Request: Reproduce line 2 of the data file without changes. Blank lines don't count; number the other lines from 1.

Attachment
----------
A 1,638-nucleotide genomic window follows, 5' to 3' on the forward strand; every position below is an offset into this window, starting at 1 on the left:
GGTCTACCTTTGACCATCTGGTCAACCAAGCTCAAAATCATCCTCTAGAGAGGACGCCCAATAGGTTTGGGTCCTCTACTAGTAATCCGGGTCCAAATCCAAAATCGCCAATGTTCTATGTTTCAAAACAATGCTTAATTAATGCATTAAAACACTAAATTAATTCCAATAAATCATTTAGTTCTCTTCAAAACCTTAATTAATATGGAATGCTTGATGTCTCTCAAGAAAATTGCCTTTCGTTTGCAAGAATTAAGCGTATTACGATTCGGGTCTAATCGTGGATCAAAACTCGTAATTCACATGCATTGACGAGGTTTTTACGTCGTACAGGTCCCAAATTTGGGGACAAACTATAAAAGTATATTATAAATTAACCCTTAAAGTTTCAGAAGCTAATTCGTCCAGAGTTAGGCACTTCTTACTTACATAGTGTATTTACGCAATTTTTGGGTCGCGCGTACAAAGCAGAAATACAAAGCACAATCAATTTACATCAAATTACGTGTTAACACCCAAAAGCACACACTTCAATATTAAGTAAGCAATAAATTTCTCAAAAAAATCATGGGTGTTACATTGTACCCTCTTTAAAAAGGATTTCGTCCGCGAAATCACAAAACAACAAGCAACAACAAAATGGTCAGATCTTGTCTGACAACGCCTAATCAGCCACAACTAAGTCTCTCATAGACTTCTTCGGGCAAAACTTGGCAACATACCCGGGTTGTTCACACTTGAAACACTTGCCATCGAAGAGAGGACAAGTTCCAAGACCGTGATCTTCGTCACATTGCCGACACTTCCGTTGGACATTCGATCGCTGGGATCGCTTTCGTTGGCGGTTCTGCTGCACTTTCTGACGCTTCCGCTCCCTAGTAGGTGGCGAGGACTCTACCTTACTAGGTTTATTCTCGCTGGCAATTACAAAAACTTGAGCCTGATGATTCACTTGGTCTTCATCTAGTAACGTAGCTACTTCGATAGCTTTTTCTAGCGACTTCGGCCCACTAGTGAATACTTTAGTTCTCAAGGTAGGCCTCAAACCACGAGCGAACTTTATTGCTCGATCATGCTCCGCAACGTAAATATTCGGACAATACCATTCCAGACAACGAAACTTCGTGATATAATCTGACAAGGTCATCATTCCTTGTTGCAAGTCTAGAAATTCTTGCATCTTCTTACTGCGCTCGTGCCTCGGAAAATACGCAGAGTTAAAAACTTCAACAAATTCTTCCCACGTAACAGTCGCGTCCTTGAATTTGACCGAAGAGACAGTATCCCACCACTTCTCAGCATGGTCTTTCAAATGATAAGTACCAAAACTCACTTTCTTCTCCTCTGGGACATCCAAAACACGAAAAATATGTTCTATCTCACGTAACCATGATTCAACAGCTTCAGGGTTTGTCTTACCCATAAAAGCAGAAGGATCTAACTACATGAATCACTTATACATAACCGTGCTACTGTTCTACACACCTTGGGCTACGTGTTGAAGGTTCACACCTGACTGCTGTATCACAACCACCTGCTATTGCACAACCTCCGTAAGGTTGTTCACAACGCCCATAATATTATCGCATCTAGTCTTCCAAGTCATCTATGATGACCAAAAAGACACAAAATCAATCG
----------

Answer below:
GGTCTACCTTTGACCATCTGGTCAACCAAGCTCAAAATCATCCTCTAGAGAGGACGCCCAATAGGTTTGGGTCCTCTACTAGTAATCCGGGTCCAAATCCAAAATCGCCAATGTTCTATGTTTCAAAACAATGCTTAATTAATGCATTAAAACACTAAATTAATTCCAATAAATCATTTAGTTCTCTTCAAAACCTTAATTAATATGGAATGCTTGATGTCTCTCAAGAAAATTGCCTTTCGTTTGCAAGAATTAAGCGTATTACGATTCGGGTCTAATCGTGGATCAAAACTCGTAATTCACATGCATTGACGAGGTTTTTACGTCGTACAGGTCCCAAATTTGGGGACAAACTATAAAAGTATATTATAAATTAACCCTTAAAGTTTCAGAAGCTAATTCGTCCAGAGTTAGGCACTTCTTACTTACATAGTGTATTTACGCAATTTTTGGGTCGCGCGTACAAAGCAGAAATACAAAGCACAATCAATTTACATCAAATTACGTGTTAACACCCAAAAGCACACACTTCAATATTAAGTAAGCAATAAATTTCTCAAAAAAATCATGGGTGTTACATTGTACCCTCTTTAAAAAGGATTTCGTCCGCGAAATCACAAAACAACAAGCAACAACAAAATGGTCAGATCTTGTCTGACAACGCCTAATCAGCCACAACTAAGTCTCTCATAGACTTCTTCGGGCAAAACTTGGCAACATACCCGGGTTGTTCACACTTGAAACACTTGCCATCGAAGAGAGGACAAGTTCCAAGACCGTGATCTTCGTCACATTGCCGACACTTCCGTTGGACATTCGATCGCTGGGATCGCTTTCGTTGGCGGTTCTGCTGCACTTTCTGACGCTTCCGCTCCCTAGTAGGTGGCGAGGACTCTACCTTACTAGGTTTATTCTCGCTGGCAATTACAAAAACTTGAGCCTGATGATTCACTTGGTCTTCATCTAGTAACGTAGCTACTTCGATAGCTTTTTCTAGCGACTTCGGCCCACTAGTGAATACTTTAGTTCTCAAGGTAGGCCTCAAACCACGAGCGAACTTTATTGCTCGATCATGCTCCGCAACGTAAATATTCGGACAATACCATTCCAGACAACGAAACTTCGTGATATAATCTGACAAGGTCATCATTCCTTGTTGCAAGTCTAGAAATTCTTGCATCTTCTTACTGCGCTCGTGCCTCGGAAAATACGCAGAGTTAAAAACTTCAACAAATTCTTCCCACGTAACAGTCGCGTCCTTGAATTTGACCGAAGAGACAGTATCCCACCACTTCTCAGCATGGTCTTTCAAATGATAAGTACCAAAACTCACTTTCTTCTCCTCTGGGACATCCAAAACACGAAAAATATGTTCTATCTCACGTAACCATGATTCAACAGCTTCAGGGTTTGTCTTACCCATAAAAGCAGAAGGATCTAACTACATGAATCACTTATACATAACCGTGCTACTGTTCTACACACCTTGGGCTACGTGTTGAAGGTTCACACCTGACTGCTGTATCACAACCACCTGCTATTGCACAACCTCCGTAAGGTTGTTCACAACGCCCATAATATTATCGCATCTAGTCTTCCAAGTCATCTATGATGACCAAAAAGACACAAAATCAATCG